You could also use an award booking tool like Award Logic or Point.Me but I found those to be more laborious since they only show availability one day at a time. Award Logic now offers a search where you can search 3 days at a time and that would have made it easier to search.
Confirm Availability on ANA’s website
This is an optional step but should make your phone call with ANA when you book the ticket go more smoothly. Occasionally United’s search functions will show award tickets that aren’t available to book with ANA. Conversely, ANA agents were able to find certain routes for me to book that weren’t available on United.
On ANA’s website you need to create an account and login in order to search. You also need to search round trip. This makes it harder to confirm award availability because you have to find availability both ways in order for it to show up.
You will also see ANA’s taxes and fees for the round trip segments. I did not find these to correspond to the final taxes and fees I was charged so I wouldn’t put too much stock in it.
Check taxes and surcharges on ITA Matrix
ITA Matrix is a great tool to help estimate your taxes and fees. Again, I did not find it to be 100% accurate with what ANA later charged me for taxes. But it gave a good estimate.
What was frustrating for me was the mismatch on YQ fees. When I searched on ITA Matrix, I expected a $71.90 YQ on this United flight from PPT-SFO. Instead when I went to ticket it, the agent told me it was $260 for YQ.
Here are the fees I expected based on my calculations from ITA Matrix. In the end, my fees were $618, which is fairly close to this.
|Routing||Taxes and fees from ITA Matrix|
Booking Your ANA Round the World Award
Once you have your routing in place and award space you found, it is time to book. Even in this process, I recommend holding everything lightly. As I mentioned before — one itinerary we wanted was identical to the one we book except that the first leg was on United and the cost was going to be $400 more per person in taxes. We opted to switch to TAP Portugal instead.
Transferring Points to ANA for your Round the World ticket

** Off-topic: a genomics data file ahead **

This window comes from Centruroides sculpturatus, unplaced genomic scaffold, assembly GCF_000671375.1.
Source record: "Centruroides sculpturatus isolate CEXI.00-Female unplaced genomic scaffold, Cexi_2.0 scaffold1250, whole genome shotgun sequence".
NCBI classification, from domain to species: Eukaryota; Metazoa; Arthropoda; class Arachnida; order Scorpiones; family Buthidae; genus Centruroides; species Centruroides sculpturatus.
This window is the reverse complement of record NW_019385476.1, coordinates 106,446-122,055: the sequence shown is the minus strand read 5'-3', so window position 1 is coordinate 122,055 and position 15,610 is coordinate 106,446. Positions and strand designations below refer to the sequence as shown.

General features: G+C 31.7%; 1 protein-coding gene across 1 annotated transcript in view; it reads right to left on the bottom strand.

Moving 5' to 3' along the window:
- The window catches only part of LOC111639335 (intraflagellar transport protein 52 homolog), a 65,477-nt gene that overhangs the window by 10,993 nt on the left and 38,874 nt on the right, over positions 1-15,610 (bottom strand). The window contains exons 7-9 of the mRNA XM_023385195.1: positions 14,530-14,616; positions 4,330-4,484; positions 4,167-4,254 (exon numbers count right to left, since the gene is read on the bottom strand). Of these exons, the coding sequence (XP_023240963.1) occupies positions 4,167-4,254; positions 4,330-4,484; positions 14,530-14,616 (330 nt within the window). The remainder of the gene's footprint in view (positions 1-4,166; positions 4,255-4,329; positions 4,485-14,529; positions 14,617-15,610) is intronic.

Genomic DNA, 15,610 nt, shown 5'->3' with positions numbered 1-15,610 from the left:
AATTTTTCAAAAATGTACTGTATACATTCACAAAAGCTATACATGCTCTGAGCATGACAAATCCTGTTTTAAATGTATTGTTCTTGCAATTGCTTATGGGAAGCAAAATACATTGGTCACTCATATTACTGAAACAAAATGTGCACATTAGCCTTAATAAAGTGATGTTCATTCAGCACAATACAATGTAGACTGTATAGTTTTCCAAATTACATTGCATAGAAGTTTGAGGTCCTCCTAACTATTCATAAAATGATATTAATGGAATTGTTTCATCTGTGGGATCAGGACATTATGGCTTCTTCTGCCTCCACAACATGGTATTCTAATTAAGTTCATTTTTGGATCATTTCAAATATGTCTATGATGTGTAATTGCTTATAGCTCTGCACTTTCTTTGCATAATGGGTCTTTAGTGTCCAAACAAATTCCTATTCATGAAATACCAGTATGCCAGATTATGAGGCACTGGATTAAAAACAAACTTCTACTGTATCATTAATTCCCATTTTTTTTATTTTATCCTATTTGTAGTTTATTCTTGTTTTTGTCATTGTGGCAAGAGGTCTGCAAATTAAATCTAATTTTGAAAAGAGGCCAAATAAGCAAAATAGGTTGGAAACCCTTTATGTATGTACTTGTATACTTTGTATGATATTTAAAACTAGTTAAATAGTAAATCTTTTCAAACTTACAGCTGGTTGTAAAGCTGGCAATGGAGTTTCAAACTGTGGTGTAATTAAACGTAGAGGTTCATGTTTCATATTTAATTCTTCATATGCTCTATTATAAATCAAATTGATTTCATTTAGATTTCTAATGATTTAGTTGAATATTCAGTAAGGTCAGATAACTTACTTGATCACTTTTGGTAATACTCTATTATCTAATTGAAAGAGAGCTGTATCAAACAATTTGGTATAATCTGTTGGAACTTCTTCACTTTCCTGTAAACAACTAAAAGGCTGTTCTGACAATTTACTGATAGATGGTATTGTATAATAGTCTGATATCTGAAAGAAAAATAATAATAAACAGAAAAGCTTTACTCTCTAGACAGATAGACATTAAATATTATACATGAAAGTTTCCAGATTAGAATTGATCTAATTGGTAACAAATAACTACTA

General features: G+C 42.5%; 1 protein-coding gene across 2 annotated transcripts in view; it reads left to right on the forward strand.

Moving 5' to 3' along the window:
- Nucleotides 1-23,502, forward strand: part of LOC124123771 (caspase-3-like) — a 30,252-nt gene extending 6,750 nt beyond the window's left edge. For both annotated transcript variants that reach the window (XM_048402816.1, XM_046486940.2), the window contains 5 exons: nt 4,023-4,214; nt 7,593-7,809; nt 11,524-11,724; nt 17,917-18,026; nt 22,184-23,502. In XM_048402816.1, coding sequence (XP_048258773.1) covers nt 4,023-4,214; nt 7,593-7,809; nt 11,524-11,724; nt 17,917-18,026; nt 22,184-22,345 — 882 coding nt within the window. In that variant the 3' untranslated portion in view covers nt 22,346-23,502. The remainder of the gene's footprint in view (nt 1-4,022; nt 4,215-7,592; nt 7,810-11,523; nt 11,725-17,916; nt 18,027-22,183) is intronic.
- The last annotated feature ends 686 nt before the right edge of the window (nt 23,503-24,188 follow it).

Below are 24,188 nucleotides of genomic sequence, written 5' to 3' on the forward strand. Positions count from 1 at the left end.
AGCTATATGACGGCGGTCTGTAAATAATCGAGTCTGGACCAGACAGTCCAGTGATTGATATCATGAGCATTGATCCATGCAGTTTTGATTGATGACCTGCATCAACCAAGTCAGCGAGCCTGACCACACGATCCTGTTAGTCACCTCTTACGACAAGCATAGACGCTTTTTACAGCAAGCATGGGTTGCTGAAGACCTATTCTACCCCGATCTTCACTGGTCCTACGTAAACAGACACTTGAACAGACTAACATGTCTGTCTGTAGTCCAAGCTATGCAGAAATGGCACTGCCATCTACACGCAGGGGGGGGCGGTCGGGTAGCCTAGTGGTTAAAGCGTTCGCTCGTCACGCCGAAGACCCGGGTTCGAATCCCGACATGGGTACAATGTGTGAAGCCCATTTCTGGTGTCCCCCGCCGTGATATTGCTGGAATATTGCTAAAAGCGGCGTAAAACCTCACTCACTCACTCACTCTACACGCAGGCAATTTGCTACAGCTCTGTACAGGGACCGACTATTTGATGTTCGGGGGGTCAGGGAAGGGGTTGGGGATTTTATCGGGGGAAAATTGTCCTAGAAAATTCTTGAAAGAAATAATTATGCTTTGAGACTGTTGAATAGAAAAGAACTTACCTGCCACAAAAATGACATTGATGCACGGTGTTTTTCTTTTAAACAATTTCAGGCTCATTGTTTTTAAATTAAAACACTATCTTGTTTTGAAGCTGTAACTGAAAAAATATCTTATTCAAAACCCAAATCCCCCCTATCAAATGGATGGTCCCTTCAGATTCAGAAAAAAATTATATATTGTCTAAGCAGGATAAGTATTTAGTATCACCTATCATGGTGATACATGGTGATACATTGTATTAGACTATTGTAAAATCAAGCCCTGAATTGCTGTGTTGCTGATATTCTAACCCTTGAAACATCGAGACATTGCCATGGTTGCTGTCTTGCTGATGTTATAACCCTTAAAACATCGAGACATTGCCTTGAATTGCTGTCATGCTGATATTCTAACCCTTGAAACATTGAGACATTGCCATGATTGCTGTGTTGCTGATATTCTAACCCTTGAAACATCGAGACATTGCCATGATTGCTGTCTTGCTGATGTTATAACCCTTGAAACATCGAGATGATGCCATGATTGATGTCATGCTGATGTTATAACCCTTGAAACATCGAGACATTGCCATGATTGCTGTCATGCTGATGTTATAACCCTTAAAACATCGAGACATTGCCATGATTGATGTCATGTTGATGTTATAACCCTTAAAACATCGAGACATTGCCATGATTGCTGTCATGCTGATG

You can transfer Amex points to ANA right on the Amex website. This is tricky because it takes about 3 days for the points to transfer and in the meantime, award space can disappear. Sometimes you can hold an itinerary but this varies on the airlines you are trying to book on.
In our case, we transferred too many points because we initially thought we’d book in business class but the fees came in higher than we expected.
Use Great Circle Mapper to calculate your total distance. This doesn’t match ANA’s calculation totally but should be close. If you are very close to a cut-off, you may want to consider which segment you might drop if you want to save miles. In our case, we dropped a SIN-DPS segment because that would be easy to book for less than $100 each and kept us under 21,000 total miles.
Add families members to your account
With ANA miles, you can only book for certain family members. This is important to note if you’re trying to book a ticket for a friend or even fiancee. Here’s how to add them.
According to their website:
“ANA Mileage Club members (the primary member) who reside outside Japan can register 2-8 family members (including themselves) for this service. The registered family members can be their spouse or same-sex partner, and relatives within 2 degrees of kinship.”
Call into the call center to book your ANA Round the World ticket
ANA’s website lists this U.S. number:
Calling at 9am EST seems to get the shortest wait times currently. You may get an ANA agent in the US or Japan. All the agents I talked to were very friendly and helpful.
I fed the agents my itineraries one segment at a time. Once they confirmed each segment, they read it back to me and sent me an email to look over the itinerary.
Wait for taxes and fee calculations
Once the agent went straight to ticketing while I was on hold and was able to come back with taxes and fees. Another time I called, the agent told me that a different agent would call me after ticketing calculated the fees. If that happens, keep your phone close by!
Issues I experienced
The biggest frustration I experienced was not finding award space but predicting the taxes and fees. I still don’t know why my itineraries with a United flight to London priced $400 higher than with my TAP Portugal flight to Lisbon. In the end, I just accepted it and took what we had.
Editorial Disclosure – The editorial content is not provided or commissioned by the credit card issuers. Opinions expressed here are the author’s alone, not those of the credit card issuers, and have not been reviewed, approved or otherwise endorsed by the credit card issuers.